Look Out, Silicon: This Computer Uses Carbon Nanotubes

Granted, it's simple and extremely slow compared to its silicon-based counterparts, but its existence marks a major step in the quest towards making ever faster and more efficient computers.

What's the Latest Development?

After months of careful work, starting with making individual transistors from carbon nanotubes and connecting them to create simple circuits, a team of Stanford researchers has succeeded in building an extremely slow but functional computer from 142 low-power carbon transistors. At one micron each, they are huge compared to their silicon counterparts, but together, given enough time, they can perform any computation. Currently, says team co-leader H.S. Philip Wong, "[i]t can run two programs concurrently, a counting program and a sorting program."

What's the Big Idea?

Although silicon transistors are decreasing in size every two years or so, allowing for faster, cheaper, and more powerful computers, experts predict that by 2020 they will reach a physical scaledown limit of five nanometers. Carbon nanotubes could either form their replacements or be used in hybrid chips that could keep silicon in the computing game a little longer. Due to the precision needed for semiconductor manufacturing, Stanford's discovery will require at least three more years of research before it hits the market.

Photo Credit: Shutterstock.com

Read it at The New York Times

​There are two kinds of failure – but only one is honorable

Malcolm Gladwell teaches "Get over yourself and get to work" for Big Think Edge.

Big Think Edge
  • Learn to recognize failure and know the big difference between panicking and choking.
  • At Big Think Edge, Malcolm Gladwell teaches how to check your inner critic and get clear on what failure is.
  • Subscribe to Big Think Edge before we launch on March 30 to get 20% off monthly and annual memberships.
Keep reading Show less

Why the ocean you know and love won’t exist in 50 years

Can sensitive coral reefs survive another human generation?

  • Coral reefs may not be able to survive another human decade because of the environmental stress we have placed on them, says author David Wallace-Wells. He posits that without meaningful changes to policies, the trend of them dying out, even in light of recent advances, will continue.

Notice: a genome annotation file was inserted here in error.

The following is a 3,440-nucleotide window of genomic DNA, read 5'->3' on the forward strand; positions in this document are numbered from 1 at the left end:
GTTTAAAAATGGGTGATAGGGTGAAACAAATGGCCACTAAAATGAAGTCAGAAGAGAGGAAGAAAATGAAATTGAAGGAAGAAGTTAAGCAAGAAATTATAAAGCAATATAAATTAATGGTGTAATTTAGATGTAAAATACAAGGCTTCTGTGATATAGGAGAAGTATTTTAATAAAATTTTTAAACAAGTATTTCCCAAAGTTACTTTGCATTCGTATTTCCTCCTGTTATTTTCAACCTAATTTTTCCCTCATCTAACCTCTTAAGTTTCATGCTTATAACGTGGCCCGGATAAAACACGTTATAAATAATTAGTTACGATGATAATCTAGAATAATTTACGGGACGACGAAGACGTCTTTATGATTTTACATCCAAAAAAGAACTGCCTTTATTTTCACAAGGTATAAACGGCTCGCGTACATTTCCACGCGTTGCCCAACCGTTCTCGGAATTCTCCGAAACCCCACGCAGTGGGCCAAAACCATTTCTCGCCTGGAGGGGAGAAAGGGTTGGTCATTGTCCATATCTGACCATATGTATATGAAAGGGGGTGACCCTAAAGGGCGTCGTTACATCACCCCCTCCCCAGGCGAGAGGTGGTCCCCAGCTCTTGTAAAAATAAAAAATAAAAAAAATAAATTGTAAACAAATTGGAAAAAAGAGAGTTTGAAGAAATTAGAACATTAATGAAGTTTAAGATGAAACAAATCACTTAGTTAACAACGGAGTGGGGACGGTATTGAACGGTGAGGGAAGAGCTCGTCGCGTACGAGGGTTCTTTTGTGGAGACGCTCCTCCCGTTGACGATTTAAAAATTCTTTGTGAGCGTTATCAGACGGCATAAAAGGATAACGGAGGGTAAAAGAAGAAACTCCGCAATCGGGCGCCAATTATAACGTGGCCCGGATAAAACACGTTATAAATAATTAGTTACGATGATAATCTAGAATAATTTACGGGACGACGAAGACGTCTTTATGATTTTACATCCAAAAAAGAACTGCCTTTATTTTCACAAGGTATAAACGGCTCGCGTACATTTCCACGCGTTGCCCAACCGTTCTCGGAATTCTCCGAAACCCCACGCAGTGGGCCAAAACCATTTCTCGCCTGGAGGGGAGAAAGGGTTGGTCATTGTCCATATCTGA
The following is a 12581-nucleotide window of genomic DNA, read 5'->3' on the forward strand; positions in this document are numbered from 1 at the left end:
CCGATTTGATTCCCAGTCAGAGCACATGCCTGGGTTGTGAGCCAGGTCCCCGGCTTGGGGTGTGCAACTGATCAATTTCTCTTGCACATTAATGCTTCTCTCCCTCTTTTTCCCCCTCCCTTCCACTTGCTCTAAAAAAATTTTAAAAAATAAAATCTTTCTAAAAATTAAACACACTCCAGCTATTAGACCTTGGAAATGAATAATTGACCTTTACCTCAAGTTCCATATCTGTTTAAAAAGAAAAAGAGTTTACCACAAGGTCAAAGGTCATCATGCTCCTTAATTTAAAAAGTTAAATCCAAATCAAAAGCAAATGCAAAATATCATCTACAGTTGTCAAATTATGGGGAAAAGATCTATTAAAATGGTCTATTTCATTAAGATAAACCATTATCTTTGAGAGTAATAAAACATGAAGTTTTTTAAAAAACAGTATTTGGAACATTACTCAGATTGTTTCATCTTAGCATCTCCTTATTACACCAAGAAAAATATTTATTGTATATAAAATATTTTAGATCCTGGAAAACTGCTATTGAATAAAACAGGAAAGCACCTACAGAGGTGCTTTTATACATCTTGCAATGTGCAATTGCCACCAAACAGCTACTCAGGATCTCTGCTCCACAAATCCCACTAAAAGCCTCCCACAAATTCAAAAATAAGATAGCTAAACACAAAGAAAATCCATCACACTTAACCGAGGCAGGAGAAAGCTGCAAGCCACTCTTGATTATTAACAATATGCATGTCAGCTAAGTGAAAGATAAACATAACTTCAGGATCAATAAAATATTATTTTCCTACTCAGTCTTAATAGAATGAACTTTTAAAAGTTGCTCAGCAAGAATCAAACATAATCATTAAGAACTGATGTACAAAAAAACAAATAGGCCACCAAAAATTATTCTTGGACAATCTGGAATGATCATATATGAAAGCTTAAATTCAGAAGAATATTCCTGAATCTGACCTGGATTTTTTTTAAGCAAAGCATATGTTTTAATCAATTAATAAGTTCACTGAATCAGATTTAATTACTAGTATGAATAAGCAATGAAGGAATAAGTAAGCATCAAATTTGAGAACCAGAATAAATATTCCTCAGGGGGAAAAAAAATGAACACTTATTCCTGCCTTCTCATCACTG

• The World Wildlife Fund says that 60 percent of all vertebrate mammals have died since just 1970. On top of this, recent studies suggest that insect populations may have fallen by as much as 75 percent over the last few decades.
  • If it were not for our oceans, the planet would probably be already several degrees warmer than it is today due to the emissions we've expelled into the atmosphere.
Keep reading Show less
Image source: Topical Press Agency / Getty Images
Politics & Current Affairs
  • Though we know today that his policies eventually ended the Great Depression, FDR's election was seen as disastrous by some.
  • A group of wealthy bankers decided to take things into their own hands; they plotted a coup against FDR, hoping to install a fascist dictator in its stead.
  • Ultimately, the coup was brought to light by General Smedley Butler and squashed before it could get off the ground.
Keep reading Show less

Health care: Information tech must catch up to medical marvels

Michael Dowling, Northwell Health's CEO, believes we're entering the age of smart medicine.

Photo: Tom Werner / Getty Images
Sponsored by Northwell Health
  • The United States health care system has much room for improvement, and big tech may be laying the foundation for those improvements.
  • Technological progress in medicine is coming from two fronts: medical technology and information technology.
  • As information technology develops, patients will become active participants in their health care, and value-based care may become a reality.
Keep reading Show less